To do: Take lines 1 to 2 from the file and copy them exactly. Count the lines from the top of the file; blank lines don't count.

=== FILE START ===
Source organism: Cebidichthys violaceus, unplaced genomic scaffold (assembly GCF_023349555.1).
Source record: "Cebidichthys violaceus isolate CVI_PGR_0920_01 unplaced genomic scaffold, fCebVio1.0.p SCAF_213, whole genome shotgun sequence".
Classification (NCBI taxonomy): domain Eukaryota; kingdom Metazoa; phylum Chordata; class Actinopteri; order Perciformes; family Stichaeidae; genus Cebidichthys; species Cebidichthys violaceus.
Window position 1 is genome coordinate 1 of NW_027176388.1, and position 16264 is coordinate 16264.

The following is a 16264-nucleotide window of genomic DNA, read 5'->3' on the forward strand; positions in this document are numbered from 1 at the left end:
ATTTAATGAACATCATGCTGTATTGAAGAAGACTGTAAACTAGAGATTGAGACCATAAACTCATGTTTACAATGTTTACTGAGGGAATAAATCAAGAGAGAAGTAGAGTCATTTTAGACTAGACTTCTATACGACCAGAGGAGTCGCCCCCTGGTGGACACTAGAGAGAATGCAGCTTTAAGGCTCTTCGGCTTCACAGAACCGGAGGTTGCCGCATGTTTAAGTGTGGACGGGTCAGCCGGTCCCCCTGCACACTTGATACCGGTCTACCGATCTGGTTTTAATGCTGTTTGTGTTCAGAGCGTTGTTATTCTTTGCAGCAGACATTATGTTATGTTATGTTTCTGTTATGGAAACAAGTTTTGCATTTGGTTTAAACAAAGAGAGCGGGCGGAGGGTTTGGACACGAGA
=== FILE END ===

Source organism: Cebidichthys violaceus, unplaced genomic scaffold (assembly GCF_023349555.1).
Source record: "Cebidichthys violaceus isolate CVI_PGR_0920_01 unplaced genomic scaffold, fCebVio1.0.p SCAF_213, whole genome shotgun sequence".